by Geno Thackara
There’s music you love right away. There’s some that takes time to grow with a little familiarity. Then there’s the kind of thing that, for no discernible reason, might lurk in the back of your mind for ages before someday nudging you again and saying “hey, remember me?” In my case this one took years. Aimee Mann’s literate bitterness-with-a-smirk pop style wasn’t unfamiliar or anything. I’d gotten obsessed with that acclaimed Magnolia soundtrack, spun its companion piece Bachelor #2 to death and been bowled over again by I’m With Stupid. Then mid-2002 came around and Lost in Space was just… there. It felt unremarkable, didn’t make much of an impression and ended up largely staying on the shelf.
Maybe I was just being dense (I can’t rule that out), but this batch of songs is really a sleeper even by her standards. Nothing rises above mid-tempo. She sings “baby” a little too often. Even the choruses have barely any obvious hooks (though a couple are almost too lush and sweet to stand). The instrumentation is perfectly understated to leave the lyrics and the voice right in front, and those words are as delightfully tricky as she’s ever managed – not inscrutably complicated, but rather the kind of tricky that staggers rhymes and line lengths in unexpected patterns without ever coming out awkward. The melodies are generally ear-pleasing to follow whether or not they feel like they’re going anywhere, and that voice would be mesmerizing even if she was singing names out of a phone book.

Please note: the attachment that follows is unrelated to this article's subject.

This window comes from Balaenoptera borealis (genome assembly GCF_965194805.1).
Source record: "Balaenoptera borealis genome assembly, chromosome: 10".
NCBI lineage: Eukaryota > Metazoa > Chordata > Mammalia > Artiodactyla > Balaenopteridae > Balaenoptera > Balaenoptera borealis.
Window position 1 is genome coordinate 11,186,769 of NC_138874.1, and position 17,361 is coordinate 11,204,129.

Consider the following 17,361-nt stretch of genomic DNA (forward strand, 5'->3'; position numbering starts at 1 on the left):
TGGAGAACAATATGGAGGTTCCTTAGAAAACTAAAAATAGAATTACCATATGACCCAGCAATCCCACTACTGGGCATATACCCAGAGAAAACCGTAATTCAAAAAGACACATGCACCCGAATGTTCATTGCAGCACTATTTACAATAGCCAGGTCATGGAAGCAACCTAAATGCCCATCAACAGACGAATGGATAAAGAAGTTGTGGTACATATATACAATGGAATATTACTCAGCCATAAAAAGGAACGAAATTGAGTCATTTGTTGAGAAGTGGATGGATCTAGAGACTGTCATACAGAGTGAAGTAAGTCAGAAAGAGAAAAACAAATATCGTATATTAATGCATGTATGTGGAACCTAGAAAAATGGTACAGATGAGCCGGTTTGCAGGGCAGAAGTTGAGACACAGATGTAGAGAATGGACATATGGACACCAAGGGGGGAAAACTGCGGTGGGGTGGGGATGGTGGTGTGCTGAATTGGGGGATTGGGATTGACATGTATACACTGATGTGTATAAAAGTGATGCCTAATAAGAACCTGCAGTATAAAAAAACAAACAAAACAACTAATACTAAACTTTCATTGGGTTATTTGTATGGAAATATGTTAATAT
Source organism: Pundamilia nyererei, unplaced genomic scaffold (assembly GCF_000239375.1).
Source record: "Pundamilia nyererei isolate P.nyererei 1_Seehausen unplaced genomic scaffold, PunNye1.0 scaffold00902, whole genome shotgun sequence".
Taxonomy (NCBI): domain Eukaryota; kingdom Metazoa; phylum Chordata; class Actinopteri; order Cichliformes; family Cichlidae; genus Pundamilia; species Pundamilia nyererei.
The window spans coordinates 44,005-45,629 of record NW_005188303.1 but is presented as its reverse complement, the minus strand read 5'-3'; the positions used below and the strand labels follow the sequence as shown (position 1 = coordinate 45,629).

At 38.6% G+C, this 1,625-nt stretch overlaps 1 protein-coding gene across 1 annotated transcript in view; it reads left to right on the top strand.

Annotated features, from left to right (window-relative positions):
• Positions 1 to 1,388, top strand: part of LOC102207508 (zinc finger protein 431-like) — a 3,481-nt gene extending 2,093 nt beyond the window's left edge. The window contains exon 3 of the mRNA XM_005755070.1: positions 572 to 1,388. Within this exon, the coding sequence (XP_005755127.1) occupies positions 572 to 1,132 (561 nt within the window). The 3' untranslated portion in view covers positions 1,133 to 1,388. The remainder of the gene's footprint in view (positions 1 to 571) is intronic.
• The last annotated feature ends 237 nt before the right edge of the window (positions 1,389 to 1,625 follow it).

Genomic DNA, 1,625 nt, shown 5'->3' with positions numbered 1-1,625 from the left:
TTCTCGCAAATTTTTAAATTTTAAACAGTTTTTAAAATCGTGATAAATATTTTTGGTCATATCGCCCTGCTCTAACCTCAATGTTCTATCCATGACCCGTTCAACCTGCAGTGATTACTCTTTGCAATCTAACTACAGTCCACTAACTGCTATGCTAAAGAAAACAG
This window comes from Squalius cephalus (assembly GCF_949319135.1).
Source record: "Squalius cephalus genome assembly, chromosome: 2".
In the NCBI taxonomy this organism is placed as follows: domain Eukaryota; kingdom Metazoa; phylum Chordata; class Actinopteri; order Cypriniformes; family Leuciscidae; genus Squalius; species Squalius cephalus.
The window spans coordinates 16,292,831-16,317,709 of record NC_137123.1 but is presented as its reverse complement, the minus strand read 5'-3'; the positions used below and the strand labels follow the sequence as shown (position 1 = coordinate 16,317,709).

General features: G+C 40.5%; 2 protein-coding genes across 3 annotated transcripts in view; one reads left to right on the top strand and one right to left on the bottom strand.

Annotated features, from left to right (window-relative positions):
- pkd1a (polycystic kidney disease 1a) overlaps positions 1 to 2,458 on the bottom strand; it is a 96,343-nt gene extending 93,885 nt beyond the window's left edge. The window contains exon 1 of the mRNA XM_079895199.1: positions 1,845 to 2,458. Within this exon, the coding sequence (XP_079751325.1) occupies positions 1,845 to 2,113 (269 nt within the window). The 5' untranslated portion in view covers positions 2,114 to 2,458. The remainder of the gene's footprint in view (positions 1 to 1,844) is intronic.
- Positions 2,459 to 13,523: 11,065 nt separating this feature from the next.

This is a listen for late nights and lonely times as the cover suggests. It takes some time to get used to the largely plodding pace and take it on its own terms. You don’t have to be depressed, but it helps. The more you get a picture of the masterful songcrafting and/or the more tired and jaded you feel, the more Lost in Space makes deliciously bittersweet sense. After taking a while to really hit me, somehow it’s still only getting better.